Think you might wish to participate in a short collaborative survey in which we trying to improve our understanding of the relationship between carshare suppliers and local government in a cross-section of countries and environments? We are hoping to cover cities of a range of sizes, including both high performers and those as yet without much of a strategy. It will be important to cover both ends of the spectrum.
- Ian Perry, Independent consultant and consultant. Cardiff, Wales
The importance of citizen participation in decision-making was highlighted yesterday evening at a public meeting in Penarth, South Wales, attended by 147 frustrated citizens who showed their willingness to participate in their communities decision-making. An attempt to force the Vale of Glamorgan (county) council (Vale council) to hold a referendum on proposals for the National Cycle Network (NCN) failed by just 17 votes. 133 votes against 5 were for a referendum on the matter, with 150 votes needed under current legislation.
This collaborative project takes the form of an “open conversation” looking into the pros and cons, the possibilities, barriers and perhaps eventual impossibilities, of creating an equity-based transportation system at the level of a city and its surrounding region. This first pioneering project, in what we hope will become a series of leading world city projects building on this first example, is being carried out under the leadership of the Helsinki Department of City Planning and Transportation, and is taking place over the period mid-February through mid-April 2912. (You will find further working papers and supporting media sources in the second half of this introduction.)
It appears that the folks at the Lucknow Municipal Corporation have a curious notion of the meaning and purpose of public participation. When their funding proposals under the centrally sponsored scheme for urban development (JNNURM) were rejected due to the lack of public participation, they came up with the brilliant idea of a “city volunteer technical corps” that would participate in the planning process. Members will be chosen by the city corporation based on “expertise” in planning and related areas. The newspaper also reports that a prior attempt to constitute such a consultative body was aborted when “undesirable” persons who were not “experts” entered the consultative group. The corporation promises only to include “desirable” persons this time round. Read More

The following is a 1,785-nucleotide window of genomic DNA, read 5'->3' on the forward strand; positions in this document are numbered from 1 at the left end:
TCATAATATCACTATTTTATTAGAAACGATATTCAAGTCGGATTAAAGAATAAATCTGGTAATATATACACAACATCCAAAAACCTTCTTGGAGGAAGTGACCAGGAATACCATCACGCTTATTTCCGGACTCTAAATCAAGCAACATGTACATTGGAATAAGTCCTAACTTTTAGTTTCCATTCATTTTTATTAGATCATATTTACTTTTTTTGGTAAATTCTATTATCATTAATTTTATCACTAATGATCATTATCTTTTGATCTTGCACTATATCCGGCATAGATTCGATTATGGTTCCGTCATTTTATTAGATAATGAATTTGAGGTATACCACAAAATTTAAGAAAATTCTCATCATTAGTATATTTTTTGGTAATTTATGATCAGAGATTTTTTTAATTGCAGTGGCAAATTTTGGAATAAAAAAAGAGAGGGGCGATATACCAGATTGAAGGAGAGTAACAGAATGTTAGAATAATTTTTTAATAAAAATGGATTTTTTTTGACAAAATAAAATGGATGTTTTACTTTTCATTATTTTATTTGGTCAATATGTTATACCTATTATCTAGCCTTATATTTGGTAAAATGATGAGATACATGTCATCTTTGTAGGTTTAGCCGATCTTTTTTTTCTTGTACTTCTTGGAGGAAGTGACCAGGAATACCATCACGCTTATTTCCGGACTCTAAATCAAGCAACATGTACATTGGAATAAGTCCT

The pie chart you will find just below graphically illustrates the state of street space allocation today in New York City, after four years of hard work on a committed local effort by city government and many associations to free street space for pedestrians, bikes and buses. All that for less than one half of one percent of the public space given over to cars. So here is our question this morning: Do things look any better in your city in 2011? We invite your reports and comments. Continue reading